Pollination, an important part of the plant reproductive process, is the process by which pollen grains are transmitted from male plant parts to female plant parts before fertilization.
While the basic process of pollination is the same across all plants, pollination may occur in different ways for different plants. Self-pollination is the transfer of pollen from male to female parts of the same flower, or to another flower on the same plant. This differs from cross-pollination, the transfer of pollen from one plant to a separate plant of the same species.
This article will help you answer the question: are strawberries and blackberries self-pollinating?
Background information: What Is Pollination?
Table of Contents
- Are Strawberries Self-Pollinating?
- Are Blackberries Self-Pollinating?
Are Strawberries Self-Pollinating?
Strawberries originated in Europe, where they have been cultivated since medieval times both for food and medicinal purposes. Today, strawberries are one of the world’s most well-known and in-demand fruits, with a total global production of more than 8 million tons every year. As pollinators’ populations continue to decline, many flowering plants are negatively affected, reducing their chances of reproduction. However, strawberries are self-pollinating, so they are not as dependent on pollinators as some other types of plants. Here’s how strawberries self-pollinate.
Strawberries are self-pollinating plants, meaning they can pollinate themselves by transferring pollen grains from the male part of the flower to the female part. Strawberry flowers are hermaphrodites, meaning each flower has both male parts and female parts. The stigmas (part of the female pistil) is located at the center of the bloom, closely surrounded by the anthers (part of the male stamen). This structure allows pollen grains from the anther to fall into the stigma without the help of pollinators.
In order to develop a fully shaped strawberry, every pistil in the center of the flower must receive pollen. After the fertilization process, each pistil is developed into an achene, the seeds you see all over the strawberry. These seeds are the actual fruit of the strawberry, while the red flavorful berry that we eat is actually a developed stem that holds the pistil, also known as a receptacle.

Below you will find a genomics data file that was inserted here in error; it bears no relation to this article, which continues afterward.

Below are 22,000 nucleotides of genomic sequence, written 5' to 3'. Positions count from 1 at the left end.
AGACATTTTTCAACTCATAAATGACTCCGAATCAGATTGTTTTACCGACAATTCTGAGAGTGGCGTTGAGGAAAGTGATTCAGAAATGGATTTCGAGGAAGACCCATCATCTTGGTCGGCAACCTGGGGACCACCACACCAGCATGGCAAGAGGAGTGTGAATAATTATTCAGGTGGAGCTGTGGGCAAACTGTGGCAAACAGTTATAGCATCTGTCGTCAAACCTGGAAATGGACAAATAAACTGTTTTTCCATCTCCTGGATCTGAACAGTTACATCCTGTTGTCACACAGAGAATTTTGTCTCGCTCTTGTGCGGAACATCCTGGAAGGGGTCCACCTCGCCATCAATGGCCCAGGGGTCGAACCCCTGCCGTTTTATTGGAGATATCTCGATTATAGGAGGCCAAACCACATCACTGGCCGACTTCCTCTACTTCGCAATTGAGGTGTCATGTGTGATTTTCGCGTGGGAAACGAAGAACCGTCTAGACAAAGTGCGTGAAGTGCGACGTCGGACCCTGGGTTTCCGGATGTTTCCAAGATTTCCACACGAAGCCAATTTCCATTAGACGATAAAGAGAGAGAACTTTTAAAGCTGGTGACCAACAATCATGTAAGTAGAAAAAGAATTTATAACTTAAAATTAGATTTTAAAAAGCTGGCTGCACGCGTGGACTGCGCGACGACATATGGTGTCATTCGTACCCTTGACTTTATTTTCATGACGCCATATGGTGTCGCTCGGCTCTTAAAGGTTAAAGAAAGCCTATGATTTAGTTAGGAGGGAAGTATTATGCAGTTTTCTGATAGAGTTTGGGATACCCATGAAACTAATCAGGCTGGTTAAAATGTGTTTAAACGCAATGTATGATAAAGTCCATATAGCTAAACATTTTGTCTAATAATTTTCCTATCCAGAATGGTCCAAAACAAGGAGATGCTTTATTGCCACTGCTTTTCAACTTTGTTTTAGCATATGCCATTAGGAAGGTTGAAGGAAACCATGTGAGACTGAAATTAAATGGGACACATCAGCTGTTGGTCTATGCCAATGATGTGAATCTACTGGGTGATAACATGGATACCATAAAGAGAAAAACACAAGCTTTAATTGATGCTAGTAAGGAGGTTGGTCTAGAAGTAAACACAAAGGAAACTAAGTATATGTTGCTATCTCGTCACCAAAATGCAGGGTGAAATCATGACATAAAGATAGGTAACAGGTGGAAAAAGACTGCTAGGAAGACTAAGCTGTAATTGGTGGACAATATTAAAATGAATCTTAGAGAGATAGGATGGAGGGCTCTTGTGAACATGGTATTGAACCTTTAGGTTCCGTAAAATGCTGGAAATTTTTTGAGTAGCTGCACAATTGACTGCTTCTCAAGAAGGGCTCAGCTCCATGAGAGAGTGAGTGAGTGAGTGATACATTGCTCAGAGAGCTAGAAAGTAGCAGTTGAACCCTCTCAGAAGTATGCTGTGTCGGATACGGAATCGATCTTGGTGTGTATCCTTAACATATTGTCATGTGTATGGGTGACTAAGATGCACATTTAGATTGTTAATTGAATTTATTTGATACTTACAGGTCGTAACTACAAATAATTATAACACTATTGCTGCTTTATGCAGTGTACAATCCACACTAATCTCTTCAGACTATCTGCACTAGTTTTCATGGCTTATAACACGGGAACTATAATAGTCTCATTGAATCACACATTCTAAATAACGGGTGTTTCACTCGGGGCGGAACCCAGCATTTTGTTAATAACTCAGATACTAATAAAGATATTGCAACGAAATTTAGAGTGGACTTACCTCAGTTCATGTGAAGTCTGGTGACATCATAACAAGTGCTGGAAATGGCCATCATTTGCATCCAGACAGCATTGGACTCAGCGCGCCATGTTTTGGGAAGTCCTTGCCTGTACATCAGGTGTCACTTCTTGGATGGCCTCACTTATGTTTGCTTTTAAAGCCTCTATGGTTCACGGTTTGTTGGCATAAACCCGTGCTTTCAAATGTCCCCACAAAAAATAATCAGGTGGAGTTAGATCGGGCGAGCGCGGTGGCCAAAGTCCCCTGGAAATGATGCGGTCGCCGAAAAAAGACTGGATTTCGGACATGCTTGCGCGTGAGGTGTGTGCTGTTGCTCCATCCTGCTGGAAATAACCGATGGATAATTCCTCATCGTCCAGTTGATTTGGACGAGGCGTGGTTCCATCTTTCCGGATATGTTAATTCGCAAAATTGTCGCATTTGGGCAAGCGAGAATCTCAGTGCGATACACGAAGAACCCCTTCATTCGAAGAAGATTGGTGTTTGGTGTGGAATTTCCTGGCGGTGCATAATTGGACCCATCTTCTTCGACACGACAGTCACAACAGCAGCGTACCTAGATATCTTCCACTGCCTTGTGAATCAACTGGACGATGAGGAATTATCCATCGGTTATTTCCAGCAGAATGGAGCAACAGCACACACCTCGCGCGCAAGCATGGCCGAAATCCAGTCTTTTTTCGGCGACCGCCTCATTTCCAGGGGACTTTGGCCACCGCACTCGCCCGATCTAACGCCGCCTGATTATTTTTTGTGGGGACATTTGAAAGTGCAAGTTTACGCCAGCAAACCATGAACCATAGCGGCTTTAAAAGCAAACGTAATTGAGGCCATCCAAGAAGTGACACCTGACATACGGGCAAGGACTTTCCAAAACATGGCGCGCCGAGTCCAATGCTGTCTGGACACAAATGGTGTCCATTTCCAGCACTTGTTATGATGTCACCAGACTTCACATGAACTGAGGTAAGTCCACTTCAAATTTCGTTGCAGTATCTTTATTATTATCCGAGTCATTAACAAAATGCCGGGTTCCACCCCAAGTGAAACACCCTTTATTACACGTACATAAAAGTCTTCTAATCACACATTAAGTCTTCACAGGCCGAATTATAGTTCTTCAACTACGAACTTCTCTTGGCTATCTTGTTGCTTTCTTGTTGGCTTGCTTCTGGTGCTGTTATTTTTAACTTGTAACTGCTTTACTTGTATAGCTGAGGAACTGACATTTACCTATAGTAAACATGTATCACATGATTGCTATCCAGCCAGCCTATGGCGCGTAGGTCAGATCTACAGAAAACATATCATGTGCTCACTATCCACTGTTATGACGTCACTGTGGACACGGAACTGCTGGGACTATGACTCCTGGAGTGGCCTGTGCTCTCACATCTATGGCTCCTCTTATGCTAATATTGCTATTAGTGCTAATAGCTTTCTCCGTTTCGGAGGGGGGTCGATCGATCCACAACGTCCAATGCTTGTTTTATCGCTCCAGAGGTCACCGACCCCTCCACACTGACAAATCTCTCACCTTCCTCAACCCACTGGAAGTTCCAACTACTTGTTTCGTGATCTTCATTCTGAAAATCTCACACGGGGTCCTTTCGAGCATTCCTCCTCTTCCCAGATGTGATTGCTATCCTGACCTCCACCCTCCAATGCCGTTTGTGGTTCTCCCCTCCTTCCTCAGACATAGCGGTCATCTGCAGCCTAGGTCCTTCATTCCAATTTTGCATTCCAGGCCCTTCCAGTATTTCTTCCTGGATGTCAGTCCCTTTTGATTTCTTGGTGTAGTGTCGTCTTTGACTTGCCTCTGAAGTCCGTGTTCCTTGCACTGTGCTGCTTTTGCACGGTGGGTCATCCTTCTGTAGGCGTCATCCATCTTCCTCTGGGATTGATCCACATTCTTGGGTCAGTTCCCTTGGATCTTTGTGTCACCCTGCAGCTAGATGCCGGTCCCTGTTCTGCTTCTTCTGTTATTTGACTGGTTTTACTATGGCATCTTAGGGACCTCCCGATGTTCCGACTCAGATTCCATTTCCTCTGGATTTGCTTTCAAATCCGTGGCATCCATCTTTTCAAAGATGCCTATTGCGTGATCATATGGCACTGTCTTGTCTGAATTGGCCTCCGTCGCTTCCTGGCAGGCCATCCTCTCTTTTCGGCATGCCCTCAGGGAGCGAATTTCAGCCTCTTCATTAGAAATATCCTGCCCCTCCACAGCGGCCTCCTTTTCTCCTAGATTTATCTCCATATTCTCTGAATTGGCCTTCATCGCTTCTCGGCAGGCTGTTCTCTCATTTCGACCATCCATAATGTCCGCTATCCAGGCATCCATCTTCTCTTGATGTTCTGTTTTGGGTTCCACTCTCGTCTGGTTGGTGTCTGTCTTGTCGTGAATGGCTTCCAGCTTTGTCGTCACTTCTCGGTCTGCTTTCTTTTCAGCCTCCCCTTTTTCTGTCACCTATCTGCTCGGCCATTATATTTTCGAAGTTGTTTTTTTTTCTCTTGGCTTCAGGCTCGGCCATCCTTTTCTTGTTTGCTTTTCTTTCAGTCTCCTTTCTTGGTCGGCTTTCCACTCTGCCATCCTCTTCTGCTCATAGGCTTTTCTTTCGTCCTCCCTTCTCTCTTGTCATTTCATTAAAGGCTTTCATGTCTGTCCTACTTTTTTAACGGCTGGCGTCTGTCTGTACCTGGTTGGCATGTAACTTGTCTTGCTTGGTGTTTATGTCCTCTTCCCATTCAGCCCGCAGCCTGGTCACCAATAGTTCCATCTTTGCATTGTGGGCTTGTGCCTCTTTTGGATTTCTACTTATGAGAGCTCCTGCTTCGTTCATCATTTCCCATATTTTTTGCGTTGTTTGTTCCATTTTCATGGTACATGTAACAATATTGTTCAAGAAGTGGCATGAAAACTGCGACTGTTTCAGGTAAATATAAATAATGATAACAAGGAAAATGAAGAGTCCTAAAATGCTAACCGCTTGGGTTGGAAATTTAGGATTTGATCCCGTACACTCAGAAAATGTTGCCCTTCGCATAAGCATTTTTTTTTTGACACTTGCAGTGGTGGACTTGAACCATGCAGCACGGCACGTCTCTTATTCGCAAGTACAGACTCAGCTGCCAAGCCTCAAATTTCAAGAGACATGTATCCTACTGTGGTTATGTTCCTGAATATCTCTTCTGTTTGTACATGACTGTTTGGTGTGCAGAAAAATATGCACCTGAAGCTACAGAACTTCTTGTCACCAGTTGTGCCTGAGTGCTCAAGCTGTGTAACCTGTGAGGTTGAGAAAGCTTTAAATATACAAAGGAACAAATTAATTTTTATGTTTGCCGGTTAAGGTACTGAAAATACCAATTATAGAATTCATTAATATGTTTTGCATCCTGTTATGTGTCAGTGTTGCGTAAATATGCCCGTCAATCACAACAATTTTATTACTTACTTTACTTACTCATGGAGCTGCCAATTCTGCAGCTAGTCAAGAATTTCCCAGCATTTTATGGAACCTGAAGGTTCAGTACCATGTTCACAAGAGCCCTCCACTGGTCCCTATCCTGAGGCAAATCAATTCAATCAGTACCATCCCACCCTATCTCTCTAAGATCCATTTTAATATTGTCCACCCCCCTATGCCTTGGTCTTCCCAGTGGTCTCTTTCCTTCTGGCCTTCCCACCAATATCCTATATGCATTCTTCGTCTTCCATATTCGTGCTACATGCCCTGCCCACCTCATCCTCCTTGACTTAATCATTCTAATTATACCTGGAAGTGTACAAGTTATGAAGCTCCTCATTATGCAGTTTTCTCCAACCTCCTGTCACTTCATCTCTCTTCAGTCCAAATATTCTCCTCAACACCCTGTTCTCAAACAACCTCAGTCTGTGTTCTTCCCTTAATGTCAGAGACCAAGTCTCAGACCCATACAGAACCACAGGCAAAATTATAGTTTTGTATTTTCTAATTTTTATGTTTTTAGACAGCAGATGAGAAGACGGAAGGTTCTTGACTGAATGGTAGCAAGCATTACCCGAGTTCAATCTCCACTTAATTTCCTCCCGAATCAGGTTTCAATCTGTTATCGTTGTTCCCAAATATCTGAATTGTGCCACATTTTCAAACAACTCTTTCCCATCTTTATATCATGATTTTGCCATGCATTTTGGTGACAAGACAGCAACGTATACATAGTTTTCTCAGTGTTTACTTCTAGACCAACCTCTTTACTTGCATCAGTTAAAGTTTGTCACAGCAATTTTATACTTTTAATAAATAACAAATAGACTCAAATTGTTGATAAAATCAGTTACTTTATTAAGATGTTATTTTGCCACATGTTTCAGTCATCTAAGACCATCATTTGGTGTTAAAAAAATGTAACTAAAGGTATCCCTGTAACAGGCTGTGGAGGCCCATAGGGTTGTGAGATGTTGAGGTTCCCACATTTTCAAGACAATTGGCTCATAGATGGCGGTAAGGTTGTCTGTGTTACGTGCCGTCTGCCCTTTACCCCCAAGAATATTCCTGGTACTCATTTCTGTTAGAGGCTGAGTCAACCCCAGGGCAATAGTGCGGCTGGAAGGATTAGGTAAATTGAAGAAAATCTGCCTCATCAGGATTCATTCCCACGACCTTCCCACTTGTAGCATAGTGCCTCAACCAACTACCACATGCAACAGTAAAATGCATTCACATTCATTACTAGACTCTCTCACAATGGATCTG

When the anther fails to deliver pollen to every pistil in the flower, strawberries may become underdeveloped or deformed. This is why, although strawberries can pollinate themselves, the support of pollinators, such as bees, butterflies, and other insects is still very important, as animal pollination can increase the probability of complete pollination. Complete pollination can improve the yields and quality of strawberries.
Are Blackberries Self-Pollinating?
Although the exact origin of blackberries is unknown, people around the world have been utilizing them for thousands of years. For example, Ancient Romans used blackberries for medicinal purposes, while American Indian tribes used them for dyes. Blackberries are now widely cultivated and produced globally. In 2017, blackberry production in the United States alone surpassed $30 million. Despite their capacity to self-pollinate, blackberries rely on pollinators for efficient pollination. Here’s how blackberries pollinate.
Blackberries are capable of self-pollination as their flowers include both male and female parts. However, unlike strawberries, blackberries show inconsistency in self-pollination. Most of the time, blackberries require the support of pollinators, such as bees, butterflies, birds, and even wind to deliver a sufficient amount of pollen for proper fertilization and fruit growth.
The pistils in the blackberry flower must receive enough pollen to produce a perfectly shaped blackberry. After the fertilization process, the flower will develop drupelets, or the bubble-like fleshy outer part of the blackberry (each drupe has a seed inside). Like the achene on strawberries, the drupelets of blackberries are also attached to a receptacle. This is the white fleshy center of blackberry fruit.
Blackberries are also prone to deformities when pollination is incomplete. This is why blackberry farmers often plant more blackberry plants next to each other in order to attract more pollinators, increasing the chances of complete pollination while also boosting the quality and quantity of blackberry crops by promoting cross-pollination.
Read more: What Plants Do Bees Pollinate?